California Ski Resort Stays Open Until August Thanks to Record Snowfall

People living 11,000 feet above sea level have enjoyed snow recently while portions of the Western United States have been baking. It is the snow that Mammoth Mountain in California’s eastern Sierra Nevada still has on the ground after a remarkable season there.

The resort stated on Instagram that the first weekend in August would be the last time it would be open for skiing until its typical reopening in November.

Only three times in history has Mammoth Mountain continued operations this far into the year. Only two previous occasions were in 1995 and 2017.

The cause? Between October 2022 and June 2023, there will be a record snowfall. Near its main lodge, the resort recorded 715 inches of powder, or about 60 feet, of snowfall. The resort website shows the peak received nearly 900 inches of snow.

This past winter, however, there weren’t many opportunities closer to home.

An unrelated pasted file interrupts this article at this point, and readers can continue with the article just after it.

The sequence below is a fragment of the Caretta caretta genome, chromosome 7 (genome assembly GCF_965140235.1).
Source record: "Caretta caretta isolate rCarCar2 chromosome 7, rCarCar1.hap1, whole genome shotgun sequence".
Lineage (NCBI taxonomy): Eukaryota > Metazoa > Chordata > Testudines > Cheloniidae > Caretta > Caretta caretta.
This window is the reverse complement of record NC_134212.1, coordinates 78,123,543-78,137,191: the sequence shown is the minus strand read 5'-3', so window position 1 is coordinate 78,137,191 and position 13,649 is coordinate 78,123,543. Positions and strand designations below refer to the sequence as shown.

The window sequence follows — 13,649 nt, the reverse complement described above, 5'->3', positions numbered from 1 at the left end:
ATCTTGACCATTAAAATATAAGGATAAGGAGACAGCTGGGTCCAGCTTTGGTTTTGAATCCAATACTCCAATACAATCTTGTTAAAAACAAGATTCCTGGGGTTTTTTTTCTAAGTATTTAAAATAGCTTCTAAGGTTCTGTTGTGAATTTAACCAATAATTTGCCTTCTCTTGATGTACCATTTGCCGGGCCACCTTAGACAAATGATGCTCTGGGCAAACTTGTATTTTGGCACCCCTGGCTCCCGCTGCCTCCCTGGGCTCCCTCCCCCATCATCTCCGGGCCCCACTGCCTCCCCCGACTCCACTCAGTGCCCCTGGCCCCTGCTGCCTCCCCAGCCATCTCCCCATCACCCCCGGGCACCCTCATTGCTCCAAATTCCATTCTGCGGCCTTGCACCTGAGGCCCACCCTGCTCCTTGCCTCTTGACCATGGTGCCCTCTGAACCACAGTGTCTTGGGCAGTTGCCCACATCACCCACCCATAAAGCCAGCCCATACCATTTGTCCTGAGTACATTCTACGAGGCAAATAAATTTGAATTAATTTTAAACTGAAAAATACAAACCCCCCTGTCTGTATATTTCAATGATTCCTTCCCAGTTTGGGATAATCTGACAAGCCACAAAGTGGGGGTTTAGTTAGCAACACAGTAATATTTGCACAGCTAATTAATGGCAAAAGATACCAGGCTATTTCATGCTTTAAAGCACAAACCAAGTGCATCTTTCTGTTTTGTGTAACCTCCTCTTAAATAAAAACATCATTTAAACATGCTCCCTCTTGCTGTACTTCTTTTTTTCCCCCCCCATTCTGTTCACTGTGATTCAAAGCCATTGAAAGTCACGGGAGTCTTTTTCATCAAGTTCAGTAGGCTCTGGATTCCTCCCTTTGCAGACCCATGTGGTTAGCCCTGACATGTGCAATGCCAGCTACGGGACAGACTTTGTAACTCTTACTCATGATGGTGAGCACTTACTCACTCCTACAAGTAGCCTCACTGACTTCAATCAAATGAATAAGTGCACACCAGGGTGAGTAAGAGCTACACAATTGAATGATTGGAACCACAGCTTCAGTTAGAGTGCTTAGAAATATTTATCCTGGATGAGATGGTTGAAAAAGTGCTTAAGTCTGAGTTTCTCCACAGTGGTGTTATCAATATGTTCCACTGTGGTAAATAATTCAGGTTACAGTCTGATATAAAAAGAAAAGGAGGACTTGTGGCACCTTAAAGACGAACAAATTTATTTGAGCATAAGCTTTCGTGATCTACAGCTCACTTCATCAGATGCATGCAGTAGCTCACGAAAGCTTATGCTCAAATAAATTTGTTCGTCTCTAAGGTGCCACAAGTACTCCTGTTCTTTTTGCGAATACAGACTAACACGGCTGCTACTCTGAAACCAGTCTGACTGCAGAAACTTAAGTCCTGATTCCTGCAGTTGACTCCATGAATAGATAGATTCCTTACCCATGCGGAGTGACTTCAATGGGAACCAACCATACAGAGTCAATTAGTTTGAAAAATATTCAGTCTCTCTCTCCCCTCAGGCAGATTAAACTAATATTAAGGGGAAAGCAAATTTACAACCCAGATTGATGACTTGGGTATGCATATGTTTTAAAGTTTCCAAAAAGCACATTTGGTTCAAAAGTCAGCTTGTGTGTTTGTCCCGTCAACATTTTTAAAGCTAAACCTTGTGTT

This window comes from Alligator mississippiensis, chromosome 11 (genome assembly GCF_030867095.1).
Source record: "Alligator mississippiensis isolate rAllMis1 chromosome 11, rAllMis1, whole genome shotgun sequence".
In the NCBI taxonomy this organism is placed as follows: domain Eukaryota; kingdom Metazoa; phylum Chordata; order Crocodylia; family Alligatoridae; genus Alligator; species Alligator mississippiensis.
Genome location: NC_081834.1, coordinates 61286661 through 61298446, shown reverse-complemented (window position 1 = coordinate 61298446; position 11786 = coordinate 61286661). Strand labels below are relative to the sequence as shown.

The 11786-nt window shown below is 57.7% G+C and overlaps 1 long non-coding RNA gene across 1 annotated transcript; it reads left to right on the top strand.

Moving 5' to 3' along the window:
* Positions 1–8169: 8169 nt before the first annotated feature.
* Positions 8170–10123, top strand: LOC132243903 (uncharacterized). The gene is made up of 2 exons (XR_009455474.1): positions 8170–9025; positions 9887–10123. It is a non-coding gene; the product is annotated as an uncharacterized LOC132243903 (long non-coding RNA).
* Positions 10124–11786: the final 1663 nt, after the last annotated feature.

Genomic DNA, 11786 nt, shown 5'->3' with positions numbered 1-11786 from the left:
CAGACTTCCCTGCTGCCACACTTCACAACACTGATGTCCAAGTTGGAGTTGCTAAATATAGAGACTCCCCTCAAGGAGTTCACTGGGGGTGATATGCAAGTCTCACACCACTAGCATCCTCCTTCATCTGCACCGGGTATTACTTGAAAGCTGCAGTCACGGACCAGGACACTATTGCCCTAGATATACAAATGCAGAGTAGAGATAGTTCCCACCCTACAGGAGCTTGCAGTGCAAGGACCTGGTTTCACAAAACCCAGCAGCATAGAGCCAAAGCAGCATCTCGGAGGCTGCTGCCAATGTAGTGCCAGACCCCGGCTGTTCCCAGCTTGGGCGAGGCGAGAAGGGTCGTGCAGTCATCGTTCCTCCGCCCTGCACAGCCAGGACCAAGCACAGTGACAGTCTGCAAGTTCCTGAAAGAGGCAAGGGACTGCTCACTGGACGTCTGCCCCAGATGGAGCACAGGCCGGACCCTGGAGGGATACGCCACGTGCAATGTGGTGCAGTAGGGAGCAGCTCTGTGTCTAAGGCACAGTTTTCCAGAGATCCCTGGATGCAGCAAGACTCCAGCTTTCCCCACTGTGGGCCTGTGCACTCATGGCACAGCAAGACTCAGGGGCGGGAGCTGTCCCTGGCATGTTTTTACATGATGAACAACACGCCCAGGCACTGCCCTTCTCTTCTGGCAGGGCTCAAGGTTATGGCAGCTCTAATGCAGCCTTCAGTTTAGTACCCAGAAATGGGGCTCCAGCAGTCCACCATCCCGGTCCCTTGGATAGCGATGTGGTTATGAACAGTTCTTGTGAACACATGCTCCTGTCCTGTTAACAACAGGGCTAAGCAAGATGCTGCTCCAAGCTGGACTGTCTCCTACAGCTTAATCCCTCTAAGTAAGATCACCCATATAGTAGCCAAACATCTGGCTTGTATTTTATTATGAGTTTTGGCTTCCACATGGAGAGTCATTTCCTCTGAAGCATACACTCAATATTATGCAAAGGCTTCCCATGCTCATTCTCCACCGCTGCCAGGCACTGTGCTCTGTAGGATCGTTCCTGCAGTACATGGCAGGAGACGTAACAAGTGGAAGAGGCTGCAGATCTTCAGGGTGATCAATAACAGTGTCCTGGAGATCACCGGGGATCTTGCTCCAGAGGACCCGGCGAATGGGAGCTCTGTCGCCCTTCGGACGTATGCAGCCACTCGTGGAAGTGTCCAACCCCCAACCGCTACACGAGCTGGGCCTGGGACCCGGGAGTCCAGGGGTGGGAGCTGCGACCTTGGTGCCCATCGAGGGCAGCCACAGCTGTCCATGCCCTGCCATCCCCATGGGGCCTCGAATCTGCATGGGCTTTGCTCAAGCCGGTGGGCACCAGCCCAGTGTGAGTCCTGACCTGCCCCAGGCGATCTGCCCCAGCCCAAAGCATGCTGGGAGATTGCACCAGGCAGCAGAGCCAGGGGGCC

Snowshoe Mountain, where more than 100 inches of snowfall on average each winter, only received 55 inches of snow during the 2022–2023 winter.

How come?

For what seemed like months at a time, the pattern seemed fixed, particularly in January and February.

Foot after foot of snow would accumulate in California’s Sierra Nevada due to persistent dips and troughs in the jet stream, forcing air up the mountain range.

Permanent rises/ridges in the jet stream cause less snow and more warmth on the other side of the country.

All of this was brought on by La Nia’s third consecutive winter.

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The global trend displays a new side as we approach the winter of 2023–2024.

We are entering an El Nio. This explains why the Western and Southern United States have experienced excessive heat while the East has experienced more storms this summer.

According to historical statistics, southwest and central Virginia has above-average snowfall over half the time during El Nio winters.

There is more to a winter prediction than just this part, but throughout the following two months, we’ll be looking over the data.

In late November, we usually release our yearly winter outlook. Remain tuned!

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